For fiscal year 2012, House Budget Chairman Paul Ryan said he'll present a budget that "will include real entitlement reforms." There's obviously some political risk here. Social Security is considered the third rail of American politics, and many Republicans cited Medicare cuts as one of the defects of Obamacare.
But there's also some risk in not addressing entitlements. Obama's fiscal year 2012 budget does nothing to address the looming problems of Social Security, Medicare or Medicaid. That looks less like "hope and change" and more like "inertia and despair."
So do his budget plans for the out-years beyond fiscal year 2012, which don't address entitlements and are larded with gimmicks. The charitable deduction for high earners would be cut permanently (in effect transferring money from charities to the government) to pay for a few years of Alternative Minimum Tax fixes. The patent period for biologic drugs, set by the last Congress, would be reduced to pay for a few years of the annual Medicare "doc fix."
In November 2010, the voters rejected the vast increase in the size and scope of government of the Obama Democrats. They had increased domestic discretionary spending by 24 percent, and by more than 80 percent if you count the stimulus package.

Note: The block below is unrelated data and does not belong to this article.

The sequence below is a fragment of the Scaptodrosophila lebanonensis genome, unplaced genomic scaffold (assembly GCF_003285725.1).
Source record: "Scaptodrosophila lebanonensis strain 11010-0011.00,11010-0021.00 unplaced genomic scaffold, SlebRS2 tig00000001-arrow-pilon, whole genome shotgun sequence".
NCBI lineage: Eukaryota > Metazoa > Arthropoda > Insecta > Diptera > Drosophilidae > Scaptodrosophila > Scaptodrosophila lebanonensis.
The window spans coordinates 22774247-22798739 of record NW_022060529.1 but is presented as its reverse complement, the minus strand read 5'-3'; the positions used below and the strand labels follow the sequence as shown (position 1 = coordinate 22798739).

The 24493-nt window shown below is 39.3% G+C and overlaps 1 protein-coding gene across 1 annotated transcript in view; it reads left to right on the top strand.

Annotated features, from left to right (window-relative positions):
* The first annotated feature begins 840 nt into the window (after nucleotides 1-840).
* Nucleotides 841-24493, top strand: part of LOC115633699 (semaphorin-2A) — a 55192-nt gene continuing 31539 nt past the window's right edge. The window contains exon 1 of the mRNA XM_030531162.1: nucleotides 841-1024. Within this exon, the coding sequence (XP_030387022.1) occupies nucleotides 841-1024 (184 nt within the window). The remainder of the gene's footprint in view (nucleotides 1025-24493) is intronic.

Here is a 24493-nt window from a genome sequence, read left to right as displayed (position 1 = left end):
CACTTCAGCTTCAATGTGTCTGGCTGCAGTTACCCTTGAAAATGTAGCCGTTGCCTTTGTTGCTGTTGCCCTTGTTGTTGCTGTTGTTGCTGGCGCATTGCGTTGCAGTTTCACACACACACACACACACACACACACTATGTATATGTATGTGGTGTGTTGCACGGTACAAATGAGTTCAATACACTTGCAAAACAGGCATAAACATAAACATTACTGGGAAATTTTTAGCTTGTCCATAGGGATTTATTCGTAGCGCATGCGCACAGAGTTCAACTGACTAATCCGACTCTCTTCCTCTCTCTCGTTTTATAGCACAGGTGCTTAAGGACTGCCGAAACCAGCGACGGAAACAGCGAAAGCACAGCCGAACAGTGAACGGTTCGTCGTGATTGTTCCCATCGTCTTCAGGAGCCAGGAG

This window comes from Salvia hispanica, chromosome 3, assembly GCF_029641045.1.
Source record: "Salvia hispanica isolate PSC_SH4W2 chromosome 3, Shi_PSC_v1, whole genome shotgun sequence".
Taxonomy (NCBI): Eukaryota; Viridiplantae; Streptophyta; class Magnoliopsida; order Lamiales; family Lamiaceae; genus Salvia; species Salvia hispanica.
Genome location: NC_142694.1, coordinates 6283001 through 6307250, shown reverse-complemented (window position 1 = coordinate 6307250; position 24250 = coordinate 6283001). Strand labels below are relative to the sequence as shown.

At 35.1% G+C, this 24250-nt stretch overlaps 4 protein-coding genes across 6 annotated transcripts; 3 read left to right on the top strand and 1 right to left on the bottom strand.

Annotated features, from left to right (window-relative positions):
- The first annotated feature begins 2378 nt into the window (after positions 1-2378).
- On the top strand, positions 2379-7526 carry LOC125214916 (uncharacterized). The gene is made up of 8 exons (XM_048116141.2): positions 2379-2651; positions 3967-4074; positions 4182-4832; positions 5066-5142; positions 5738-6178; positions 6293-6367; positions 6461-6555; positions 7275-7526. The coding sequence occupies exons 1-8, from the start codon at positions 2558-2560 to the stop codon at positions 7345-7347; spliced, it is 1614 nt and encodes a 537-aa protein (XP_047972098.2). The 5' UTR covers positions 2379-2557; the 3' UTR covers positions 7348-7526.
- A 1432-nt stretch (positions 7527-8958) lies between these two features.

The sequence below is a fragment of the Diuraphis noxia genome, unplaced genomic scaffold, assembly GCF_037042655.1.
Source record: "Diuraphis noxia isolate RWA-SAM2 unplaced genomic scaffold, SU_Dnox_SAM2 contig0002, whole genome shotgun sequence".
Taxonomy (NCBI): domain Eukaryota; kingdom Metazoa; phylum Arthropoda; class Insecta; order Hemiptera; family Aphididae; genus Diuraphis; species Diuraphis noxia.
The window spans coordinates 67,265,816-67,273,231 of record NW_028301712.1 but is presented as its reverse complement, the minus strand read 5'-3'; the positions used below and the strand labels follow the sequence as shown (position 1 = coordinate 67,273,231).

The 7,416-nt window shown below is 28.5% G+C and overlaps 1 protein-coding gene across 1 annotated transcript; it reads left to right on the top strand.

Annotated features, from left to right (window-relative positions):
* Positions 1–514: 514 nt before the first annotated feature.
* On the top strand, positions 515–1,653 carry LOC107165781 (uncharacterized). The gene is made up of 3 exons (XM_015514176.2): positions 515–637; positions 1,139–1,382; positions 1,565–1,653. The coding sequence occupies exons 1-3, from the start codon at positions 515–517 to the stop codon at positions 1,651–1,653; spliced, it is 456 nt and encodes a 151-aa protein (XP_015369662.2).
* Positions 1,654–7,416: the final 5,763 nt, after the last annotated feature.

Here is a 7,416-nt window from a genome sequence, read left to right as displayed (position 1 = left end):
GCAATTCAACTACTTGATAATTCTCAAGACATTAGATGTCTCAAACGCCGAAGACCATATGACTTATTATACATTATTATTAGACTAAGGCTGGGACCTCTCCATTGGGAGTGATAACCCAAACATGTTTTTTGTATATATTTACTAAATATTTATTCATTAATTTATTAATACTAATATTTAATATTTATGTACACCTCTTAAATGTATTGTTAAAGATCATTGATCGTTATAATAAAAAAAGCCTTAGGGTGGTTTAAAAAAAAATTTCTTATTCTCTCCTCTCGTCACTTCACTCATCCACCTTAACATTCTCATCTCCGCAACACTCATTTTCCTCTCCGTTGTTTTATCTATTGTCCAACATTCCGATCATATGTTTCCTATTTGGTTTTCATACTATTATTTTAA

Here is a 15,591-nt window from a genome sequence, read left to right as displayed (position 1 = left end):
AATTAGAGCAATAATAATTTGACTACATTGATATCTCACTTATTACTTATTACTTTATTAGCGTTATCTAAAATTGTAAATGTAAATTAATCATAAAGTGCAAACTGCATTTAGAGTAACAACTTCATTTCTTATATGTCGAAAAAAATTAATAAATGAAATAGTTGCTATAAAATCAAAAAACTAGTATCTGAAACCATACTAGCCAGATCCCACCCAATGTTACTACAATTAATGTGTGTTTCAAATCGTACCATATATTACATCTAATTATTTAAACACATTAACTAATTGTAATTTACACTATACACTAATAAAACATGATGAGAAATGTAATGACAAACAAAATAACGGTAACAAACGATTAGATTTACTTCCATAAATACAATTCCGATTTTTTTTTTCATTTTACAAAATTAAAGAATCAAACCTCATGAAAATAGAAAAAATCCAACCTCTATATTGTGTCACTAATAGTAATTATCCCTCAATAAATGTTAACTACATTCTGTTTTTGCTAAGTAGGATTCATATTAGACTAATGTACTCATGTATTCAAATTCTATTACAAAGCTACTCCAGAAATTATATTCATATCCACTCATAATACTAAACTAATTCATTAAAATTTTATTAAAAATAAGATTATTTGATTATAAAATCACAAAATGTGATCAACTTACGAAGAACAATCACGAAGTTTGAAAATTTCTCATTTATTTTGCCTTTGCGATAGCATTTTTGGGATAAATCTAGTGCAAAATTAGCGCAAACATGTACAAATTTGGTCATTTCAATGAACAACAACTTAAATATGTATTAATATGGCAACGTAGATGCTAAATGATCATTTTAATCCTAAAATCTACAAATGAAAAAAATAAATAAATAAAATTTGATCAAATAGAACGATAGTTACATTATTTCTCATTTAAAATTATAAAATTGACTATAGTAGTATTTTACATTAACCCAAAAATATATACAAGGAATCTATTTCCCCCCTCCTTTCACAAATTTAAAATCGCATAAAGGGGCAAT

Now the president is trying to salvage most of what was intended to be a permanent increase of government's share of the economy by calling for dribs and drabs of cuts and freezing total discretionary spending at a much higher level than ever before.
This may be, as Chait suggests, a successful short-term political ploy, while being obviously long-term bad public policy. Conventional wisdom is that voters like spending cuts in the abstract but oppose any specific cuts except in foreign aid.
But conventional wisdom also said that the stimulus package and Obamacare would be popular. The Republicans, following where the voters led, are betting conventional wisdom is wrong again.
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